CLYMBOL researchers also analysed to what extent health claims relate to the public disease burden, as one goal of using health claims is to improve public health. However, it seems that the majority of claims does not refer to diseases like cardiovascular diseases and cancer, which burden society the most.

The European consumers' main motivation for noticing health-related claims is their need for information. People who cared very much about their health showed more motivation to read and mentally process health claims. Also people concerned about a healthy diet were similarly motivated to notice health claims. Study participants were more inclined to deal with specific health claims when they thought the mentioned health benefit as important for their personal health. People who were more familiar with health claims tended to be more able to understand specific health claims. Also, the more motivated someone is to make use of claims, the better their ability to process claims is, and vice versa. Substantial differences in consumers' motivation and ability to process health claims was noticeable across the ten European countries where this representative study was carried out.

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Researcher Portraits: Dr Igor Pravst and Dr Monique Raats

In this newsletter we introduce Dr Igor Pravst from the University of Ljubljana and Dr Monique Raats from the University of Surrey.

Igor PravstDr Pravst's research focuses on food sciences and nutrition, particularly in connection with the composition and labelling of foods, including functional foods, and the stability of nutrients. He is the lead researcher of CLYMBOL's work area "Current status of health claims and symbols: Product supply" and has been part of the project from the beginning. Part of his research for CLYMBOL included mapping the presence of health claims and symbols on the market and their context.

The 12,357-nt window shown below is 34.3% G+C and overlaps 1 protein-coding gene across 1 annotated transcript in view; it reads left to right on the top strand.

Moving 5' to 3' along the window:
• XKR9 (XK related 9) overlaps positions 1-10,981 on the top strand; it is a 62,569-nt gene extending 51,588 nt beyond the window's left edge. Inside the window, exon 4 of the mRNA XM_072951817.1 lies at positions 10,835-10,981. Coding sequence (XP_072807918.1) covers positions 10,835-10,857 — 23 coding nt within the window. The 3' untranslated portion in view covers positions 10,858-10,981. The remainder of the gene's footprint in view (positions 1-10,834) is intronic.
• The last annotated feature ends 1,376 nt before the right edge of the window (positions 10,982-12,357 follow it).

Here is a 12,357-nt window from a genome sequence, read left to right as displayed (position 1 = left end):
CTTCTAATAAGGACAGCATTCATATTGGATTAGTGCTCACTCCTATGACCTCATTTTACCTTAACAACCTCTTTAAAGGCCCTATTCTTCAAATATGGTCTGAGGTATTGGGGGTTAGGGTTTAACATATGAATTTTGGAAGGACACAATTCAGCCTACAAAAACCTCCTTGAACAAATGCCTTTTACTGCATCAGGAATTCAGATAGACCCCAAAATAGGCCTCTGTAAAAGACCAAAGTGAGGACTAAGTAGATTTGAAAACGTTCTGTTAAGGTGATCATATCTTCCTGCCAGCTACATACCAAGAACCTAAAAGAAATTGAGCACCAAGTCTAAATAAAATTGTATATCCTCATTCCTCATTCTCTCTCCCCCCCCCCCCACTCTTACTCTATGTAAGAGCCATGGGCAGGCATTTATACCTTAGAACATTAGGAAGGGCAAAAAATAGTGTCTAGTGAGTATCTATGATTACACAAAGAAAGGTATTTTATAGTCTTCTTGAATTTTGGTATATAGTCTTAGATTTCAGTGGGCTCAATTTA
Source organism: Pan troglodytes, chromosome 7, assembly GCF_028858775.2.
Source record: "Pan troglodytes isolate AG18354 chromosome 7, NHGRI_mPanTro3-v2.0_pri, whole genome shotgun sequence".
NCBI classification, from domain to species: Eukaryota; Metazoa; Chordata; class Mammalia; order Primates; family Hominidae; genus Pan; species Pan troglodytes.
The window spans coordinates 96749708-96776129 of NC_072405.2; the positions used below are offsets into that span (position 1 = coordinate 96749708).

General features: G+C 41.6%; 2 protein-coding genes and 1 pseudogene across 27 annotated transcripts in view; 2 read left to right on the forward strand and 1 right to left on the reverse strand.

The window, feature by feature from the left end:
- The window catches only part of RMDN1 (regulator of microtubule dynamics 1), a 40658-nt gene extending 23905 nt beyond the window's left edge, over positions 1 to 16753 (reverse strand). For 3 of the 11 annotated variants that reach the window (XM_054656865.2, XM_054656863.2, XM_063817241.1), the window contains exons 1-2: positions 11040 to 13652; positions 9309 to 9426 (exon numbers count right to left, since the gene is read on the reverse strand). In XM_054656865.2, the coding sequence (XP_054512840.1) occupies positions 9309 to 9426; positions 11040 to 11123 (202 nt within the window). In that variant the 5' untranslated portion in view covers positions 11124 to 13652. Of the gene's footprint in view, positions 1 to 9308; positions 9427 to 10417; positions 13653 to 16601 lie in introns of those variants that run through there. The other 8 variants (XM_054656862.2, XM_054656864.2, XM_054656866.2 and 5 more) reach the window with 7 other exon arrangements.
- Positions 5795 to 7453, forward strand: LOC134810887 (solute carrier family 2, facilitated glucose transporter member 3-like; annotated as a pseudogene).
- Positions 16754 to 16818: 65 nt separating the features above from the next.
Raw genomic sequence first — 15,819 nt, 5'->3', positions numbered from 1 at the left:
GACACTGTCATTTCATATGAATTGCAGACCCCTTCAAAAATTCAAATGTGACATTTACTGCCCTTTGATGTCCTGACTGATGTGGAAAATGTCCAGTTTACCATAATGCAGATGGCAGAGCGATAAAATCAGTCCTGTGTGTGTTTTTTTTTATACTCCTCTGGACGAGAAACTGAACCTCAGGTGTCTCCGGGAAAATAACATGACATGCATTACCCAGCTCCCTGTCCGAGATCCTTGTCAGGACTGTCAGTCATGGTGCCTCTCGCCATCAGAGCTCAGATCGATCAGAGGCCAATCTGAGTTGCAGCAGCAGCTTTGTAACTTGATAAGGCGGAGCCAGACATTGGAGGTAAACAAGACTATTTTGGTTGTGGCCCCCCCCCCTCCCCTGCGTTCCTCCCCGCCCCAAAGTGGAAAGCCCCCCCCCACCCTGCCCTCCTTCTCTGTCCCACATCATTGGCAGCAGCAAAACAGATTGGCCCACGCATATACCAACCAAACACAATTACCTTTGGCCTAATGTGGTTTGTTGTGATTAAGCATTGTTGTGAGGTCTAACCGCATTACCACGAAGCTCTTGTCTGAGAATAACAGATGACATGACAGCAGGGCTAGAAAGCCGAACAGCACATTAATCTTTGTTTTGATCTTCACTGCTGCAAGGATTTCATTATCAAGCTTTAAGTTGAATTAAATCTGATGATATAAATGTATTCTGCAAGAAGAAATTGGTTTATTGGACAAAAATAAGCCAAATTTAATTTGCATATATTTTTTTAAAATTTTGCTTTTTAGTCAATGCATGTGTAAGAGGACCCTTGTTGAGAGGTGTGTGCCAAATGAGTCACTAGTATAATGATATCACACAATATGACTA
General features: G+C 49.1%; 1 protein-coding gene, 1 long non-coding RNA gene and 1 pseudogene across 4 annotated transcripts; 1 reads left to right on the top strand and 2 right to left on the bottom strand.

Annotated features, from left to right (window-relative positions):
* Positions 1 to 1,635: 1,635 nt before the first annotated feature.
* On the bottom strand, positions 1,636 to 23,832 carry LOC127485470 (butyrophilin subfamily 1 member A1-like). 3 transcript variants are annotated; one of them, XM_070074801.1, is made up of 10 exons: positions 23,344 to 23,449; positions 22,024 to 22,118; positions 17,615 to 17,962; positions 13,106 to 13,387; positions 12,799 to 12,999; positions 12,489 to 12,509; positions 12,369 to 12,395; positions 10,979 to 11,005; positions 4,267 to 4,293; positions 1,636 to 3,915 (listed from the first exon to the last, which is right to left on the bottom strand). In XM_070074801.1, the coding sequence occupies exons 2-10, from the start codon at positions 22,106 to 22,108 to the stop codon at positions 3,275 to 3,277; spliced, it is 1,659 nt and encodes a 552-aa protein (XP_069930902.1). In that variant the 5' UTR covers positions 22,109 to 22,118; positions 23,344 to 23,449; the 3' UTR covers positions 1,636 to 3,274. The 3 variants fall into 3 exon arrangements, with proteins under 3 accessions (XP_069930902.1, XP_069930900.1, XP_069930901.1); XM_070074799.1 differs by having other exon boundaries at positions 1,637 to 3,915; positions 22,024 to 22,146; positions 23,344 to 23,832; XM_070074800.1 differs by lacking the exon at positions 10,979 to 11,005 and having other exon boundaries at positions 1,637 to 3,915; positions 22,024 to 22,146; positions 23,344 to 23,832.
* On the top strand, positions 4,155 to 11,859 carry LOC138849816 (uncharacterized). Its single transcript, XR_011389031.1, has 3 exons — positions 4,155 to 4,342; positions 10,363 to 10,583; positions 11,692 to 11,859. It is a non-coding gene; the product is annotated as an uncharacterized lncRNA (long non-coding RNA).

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Monique Raats-shortenedDr Monique Raats is an expert in the area of public health and behavioural nutrition research and her research covers a wide range of topics, e.g. food choice, policy development, food safety. For CLYMBOL, she researched how consumers make sense of health claims and the used cognitive mechanisms. She also analysed the influence of images on food packages.

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Don't miss the Final Conference!

CLYMBOL's researchers will present the outcomes of their studies at the final CLYMBOL conference on June 15 2016 at Stanhope Hotel in Brussels. They will also discuss the toolbox, developed within the project, for European stakeholders to monitor the impact of health claims and symbols through validated methods. Additionally, participants will partake in a stakeholder workshop to discuss the project findings and its implications for public policy but also for the food industry – with a live voting to collect real-time feedback.

Learn more about the conference here and sign up now for free.


If you have questions about the CLYMBOL project or health claims in general, check out our FAQ page on our website. We answer recurrent questions about CLYMBOL, e.g. where to find results of the project or why CLYMBOL is relevant for the public. It also explains what health and nutrition claims are and presents basic information about them.

Read the FAQs

Next Newsletter

Our second newsletter will provide you with even more results of the CLYMBOL project. To not miss out on new results and current events, follow us on Facebook and Twitter.
If you want to get in touch with the team, don't hesitate to send us an email to This email address is being protected from spambots. You need JavaScript enabled to view it. .